From the well-known science commentator and bestselling author of Fuzzy Thinking comes a revelatory look at the phenomenon of noise
A celebrated maverick in the world of science, Bart Kosko introducedand continues to popularize in print and television mediathe revolutionary concept of fuzzy logic. In his latest book, he provides the first scientific history of noise aimed at the general reader.
Noise is a social nuisance, a cause of deafness and high blood pressure, and an all-around annoyance. But what is noise really? As Kosko simply states, “Noise is a signal that you don't like.” It occurs at every level of the physical universe, from the big bang to blaring car alarms. Today, noise is considered the curse of the information age, but, in fact, not all noise is bad. Debunking this and many other commonly held beliefs about noise, Kosko gives readers a vivid sense of how deeply noise permeates both the world around us and within us. Along the way he covers many compelling topics, from noise's possible role in the ice ages to noise pollution laws, the use of noise to generate synthetic speech, and Hedy Lamarr's contribution to noisy wireless communication. The result is a vastly entertaining and illuminating scientific journey that promises to do for noise what James Gleick did for chaosmake it vital, fascinating, and relevant.
|Publisher:||Penguin Group (USA) Incorporated|
|Product dimensions:||6.38(w) x 9.50(h) x 1.05(d)|
|Age Range:||18 Years|
About the Author
Bart Kosko, a professor of electrical engineering at USC, holds degrees in law, philosophy, economics, mathematics, and engineering, and is the author of Fuzzy Thinking, Heaven in a Chip, Nanotime, and several textbooks. His writings appear in the Los Angeles Times, The New York Times, Scientific American, and many other popular venues.
Table of Contents
Chapter 1: The War On Noise
1.1. Noise is an Unwanted Signal
1.2. The Noise-Signal Duality: One Person's Signal is Another Person's Noise
1.3. Information Theory Made a Science Out of the War on Noise
1.4. Channel Noise Randomly Flips Bits
1.5. Noise Limits Channel Capacity
1.6. Noise can Sometimes Help
Chapter 2: Noise Is A Nuisance
2.1. Noise is a Private Nuisance if it Substantially and Unreasonably Interferes with Someone's Use and Enjoyment of Land
2.2. Noise is a Public Nuicance if it Substantially Interferes with a Right Common to the Public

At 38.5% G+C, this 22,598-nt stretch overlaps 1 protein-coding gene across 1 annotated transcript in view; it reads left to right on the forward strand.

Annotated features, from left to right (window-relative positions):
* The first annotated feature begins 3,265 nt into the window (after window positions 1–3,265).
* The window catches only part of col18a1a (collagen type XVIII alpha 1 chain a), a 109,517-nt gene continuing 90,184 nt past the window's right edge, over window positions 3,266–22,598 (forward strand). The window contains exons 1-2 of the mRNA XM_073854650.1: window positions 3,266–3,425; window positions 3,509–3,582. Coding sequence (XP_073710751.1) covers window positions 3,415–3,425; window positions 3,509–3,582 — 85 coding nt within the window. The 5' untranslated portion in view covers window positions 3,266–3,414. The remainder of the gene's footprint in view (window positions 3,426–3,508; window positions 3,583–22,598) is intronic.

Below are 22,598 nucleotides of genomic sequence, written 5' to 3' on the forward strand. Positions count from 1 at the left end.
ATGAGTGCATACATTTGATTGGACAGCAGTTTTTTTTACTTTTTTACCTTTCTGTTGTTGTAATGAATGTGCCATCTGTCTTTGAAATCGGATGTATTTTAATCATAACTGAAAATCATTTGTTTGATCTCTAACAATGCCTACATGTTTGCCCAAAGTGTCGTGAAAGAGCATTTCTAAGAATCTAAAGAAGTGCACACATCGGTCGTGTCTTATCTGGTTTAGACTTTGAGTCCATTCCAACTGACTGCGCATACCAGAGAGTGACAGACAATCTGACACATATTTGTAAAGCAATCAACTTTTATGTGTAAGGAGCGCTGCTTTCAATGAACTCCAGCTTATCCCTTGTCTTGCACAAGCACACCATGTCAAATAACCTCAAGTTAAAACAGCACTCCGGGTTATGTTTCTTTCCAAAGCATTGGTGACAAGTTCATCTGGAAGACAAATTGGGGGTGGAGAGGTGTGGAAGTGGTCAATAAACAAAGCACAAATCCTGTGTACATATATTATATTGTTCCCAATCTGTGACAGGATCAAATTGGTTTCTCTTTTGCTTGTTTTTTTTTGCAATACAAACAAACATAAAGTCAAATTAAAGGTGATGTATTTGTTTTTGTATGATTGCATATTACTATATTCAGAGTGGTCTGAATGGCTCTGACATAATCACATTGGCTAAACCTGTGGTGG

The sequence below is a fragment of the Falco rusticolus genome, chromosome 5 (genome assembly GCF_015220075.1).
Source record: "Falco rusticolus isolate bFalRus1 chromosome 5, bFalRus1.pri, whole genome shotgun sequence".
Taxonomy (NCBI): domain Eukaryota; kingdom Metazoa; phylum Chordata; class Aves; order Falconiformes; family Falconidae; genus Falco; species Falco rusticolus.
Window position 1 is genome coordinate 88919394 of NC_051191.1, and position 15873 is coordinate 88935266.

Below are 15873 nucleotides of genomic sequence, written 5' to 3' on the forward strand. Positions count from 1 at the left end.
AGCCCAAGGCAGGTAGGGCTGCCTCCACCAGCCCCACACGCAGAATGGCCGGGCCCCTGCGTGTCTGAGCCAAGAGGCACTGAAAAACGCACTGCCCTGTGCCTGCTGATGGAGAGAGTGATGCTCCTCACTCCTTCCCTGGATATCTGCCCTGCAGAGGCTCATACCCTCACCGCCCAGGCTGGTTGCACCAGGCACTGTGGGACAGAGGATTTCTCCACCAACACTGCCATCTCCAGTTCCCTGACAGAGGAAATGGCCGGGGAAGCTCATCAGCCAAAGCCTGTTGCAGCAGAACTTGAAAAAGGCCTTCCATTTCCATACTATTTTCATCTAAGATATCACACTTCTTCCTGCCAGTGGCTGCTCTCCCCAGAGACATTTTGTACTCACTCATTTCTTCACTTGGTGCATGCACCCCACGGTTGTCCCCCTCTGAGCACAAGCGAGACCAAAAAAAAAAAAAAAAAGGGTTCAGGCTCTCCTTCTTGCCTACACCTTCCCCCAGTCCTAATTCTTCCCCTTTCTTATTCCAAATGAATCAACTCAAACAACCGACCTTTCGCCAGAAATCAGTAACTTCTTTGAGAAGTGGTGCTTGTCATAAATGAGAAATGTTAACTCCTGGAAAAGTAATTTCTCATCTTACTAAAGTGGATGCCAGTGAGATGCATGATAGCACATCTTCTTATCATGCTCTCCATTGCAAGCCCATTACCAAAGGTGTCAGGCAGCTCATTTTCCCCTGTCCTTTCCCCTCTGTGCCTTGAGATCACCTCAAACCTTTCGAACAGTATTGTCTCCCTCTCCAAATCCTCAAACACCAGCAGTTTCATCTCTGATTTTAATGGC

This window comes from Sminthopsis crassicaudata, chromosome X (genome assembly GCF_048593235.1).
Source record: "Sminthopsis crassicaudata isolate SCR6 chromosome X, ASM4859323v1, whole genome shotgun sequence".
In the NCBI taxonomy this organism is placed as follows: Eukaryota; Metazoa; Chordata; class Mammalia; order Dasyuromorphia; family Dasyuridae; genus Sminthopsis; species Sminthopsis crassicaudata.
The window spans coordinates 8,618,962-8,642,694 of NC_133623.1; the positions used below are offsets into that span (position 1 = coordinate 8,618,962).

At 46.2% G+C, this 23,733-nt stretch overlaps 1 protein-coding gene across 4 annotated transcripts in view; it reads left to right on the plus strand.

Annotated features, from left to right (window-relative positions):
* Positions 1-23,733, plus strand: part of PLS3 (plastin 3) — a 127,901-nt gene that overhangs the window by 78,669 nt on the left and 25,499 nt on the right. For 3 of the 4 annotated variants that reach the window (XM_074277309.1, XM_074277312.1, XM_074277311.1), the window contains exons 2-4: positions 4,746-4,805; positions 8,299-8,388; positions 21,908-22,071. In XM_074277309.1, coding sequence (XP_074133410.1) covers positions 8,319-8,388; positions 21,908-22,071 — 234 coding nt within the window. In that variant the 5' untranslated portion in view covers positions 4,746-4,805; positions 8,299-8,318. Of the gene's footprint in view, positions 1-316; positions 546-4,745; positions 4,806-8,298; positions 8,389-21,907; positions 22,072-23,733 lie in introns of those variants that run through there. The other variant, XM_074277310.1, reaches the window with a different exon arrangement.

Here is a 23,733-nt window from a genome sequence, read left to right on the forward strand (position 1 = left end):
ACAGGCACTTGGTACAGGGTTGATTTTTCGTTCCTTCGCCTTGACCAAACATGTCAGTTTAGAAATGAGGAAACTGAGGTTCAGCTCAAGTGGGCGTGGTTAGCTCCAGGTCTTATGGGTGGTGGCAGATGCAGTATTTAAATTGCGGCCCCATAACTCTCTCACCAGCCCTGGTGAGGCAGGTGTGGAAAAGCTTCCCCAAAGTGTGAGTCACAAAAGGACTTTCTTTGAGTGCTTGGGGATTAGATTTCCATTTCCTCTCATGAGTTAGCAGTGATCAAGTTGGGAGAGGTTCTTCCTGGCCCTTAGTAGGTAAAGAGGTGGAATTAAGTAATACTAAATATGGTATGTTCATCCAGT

2.3. E-Mail Spam Counts as a Cyber-Noise Nuisance
Chapter 3: The Nuisance That Deafens
3.1. Noise-Induced Hearing Loss is a Common Health Hazard
3.2. Noise can Damage the Inner Ear's Frequency Detectors
3.3. Noise Increases Stress
3.4. Noise can Harm Simpler Animals
Chapter 4: White Noise Ain't So White
4.1. White Noise is Independent in Time and has a Flat Spectrumand so is Physically Impossible
4.2. There are Infinitely Many Types of White Noise
4.3. Most Noise is Impulsive
4.4. Chaos and Fuzz can Produce White Noise
4.5. Real Noise is Colored Noise Because its Frequency Spectrum is not Flat
4.6. Thermal Noise Fills the Universe
4.7. Even Black Holes Emit Noise and Die
Chapter 5: Fighting Noise With Noise
5.1. The Ideal Low-Pass Filter Resembles Wideband Noise in Digital Sampling
5.2. Noise Helps Shape the Spectrum of Signals
5.3. Noise Cancellers Learn Noise Patterns to Annihilate Them
5.4. Delilah's Secret: Wireless Signals can Hide in Noise
Chapter 6: The Zen of Noise: Stochastic Resonance
6.1. Many Physical and Biological Systems Display a Stochastic Resonance Noise Benefit Because They are Nonlinear Systems
6.2. The "Forbidden Interval" Theorem: Model Neurons Benefit from Noise if the Average Noise Lies Outside the "Forbidden Interval"
6.3. Noise can Benefit Nanosystems and the Molecular Motors of Life
Most Helpful Customer Reviews
Kosko writes in an abbreviated fashion that rushes past concepts in a sentence that could easily take a chapter (or a book) to encompass.
Oh my god, what crap. A portmanteau book like this is always a risk. The author takes the word "noise" as a unifying theme, and tries to discuss noise as seen by engineers, as seen by lawyers, and as seen by physicists. This could be fascinating, which was why I picked up the book, but it falls horribly flat. The engineering discussions are messy and confused, and the physics discussions incomprehensible. I still have no idea if the concept of stochastic resonance corresponds to anything more than dithering; and for heavens sake, as simple a concept as dithering is rendered impenetrable after Kosko is done with it.